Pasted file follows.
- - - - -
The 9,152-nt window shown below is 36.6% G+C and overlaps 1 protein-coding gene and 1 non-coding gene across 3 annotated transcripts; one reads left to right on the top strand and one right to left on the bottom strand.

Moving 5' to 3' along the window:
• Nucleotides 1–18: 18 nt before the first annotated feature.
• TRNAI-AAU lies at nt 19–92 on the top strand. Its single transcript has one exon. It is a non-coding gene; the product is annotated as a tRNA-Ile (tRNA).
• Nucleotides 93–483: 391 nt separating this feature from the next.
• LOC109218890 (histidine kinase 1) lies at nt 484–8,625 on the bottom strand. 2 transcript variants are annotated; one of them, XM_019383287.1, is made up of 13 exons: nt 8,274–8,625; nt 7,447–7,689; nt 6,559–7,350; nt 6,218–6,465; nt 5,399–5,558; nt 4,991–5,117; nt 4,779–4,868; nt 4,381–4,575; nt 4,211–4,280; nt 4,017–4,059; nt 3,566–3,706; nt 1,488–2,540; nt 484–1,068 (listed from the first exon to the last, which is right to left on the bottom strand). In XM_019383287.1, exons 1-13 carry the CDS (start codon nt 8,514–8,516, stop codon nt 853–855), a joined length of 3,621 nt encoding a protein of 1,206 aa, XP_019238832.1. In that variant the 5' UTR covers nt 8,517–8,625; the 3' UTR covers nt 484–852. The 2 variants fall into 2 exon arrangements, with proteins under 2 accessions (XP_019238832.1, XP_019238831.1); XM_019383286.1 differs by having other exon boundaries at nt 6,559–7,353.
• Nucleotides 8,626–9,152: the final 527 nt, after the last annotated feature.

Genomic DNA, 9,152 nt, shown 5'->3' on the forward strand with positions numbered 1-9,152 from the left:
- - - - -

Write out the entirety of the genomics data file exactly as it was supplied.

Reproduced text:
The 9,152-nt window shown below is 36.6% G+C and overlaps 1 protein-coding gene and 1 non-coding gene across 3 annotated transcripts; one reads left to right on the top strand and one right to left on the bottom strand.

Moving 5' to 3' along the window:
• Nucleotides 1–18: 18 nt before the first annotated feature.
• TRNAI-AAU lies at nt 19–92 on the top strand. Its single transcript has one exon. It is a non-coding gene; the product is annotated as a tRNA-Ile (tRNA).
• Nucleotides 93–483: 391 nt separating this feature from the next.
• LOC109218890 (histidine kinase 1) lies at nt 484–8,625 on the bottom strand. 2 transcript variants are annotated; one of them, XM_019383287.1, is made up of 13 exons: nt 8,274–8,625; nt 7,447–7,689; nt 6,559–7,350; nt 6,218–6,465; nt 5,399–5,558; nt 4,991–5,117; nt 4,779–4,868; nt 4,381–4,575; nt 4,211–4,280; nt 4,017–4,059; nt 3,566–3,706; nt 1,488–2,540; nt 484–1,068 (listed from the first exon to the last, which is right to left on the bottom strand). In XM_019383287.1, exons 1-13 carry the CDS (start codon nt 8,514–8,516, stop codon nt 853–855), a joined length of 3,621 nt encoding a protein of 1,206 aa, XP_019238832.1. In that variant the 5' UTR covers nt 8,517–8,625; the 3' UTR covers nt 484–852. The 2 variants fall into 2 exon arrangements, with proteins under 2 accessions (XP_019238832.1, XP_019238831.1); XM_019383286.1 differs by having other exon boundaries at nt 6,559–7,353.
• Nucleotides 8,626–9,152: the final 527 nt, after the last annotated feature.

Genomic DNA, 9,152 nt, shown 5'->3' on the forward strand with positions numbered 1-9,152 from the left: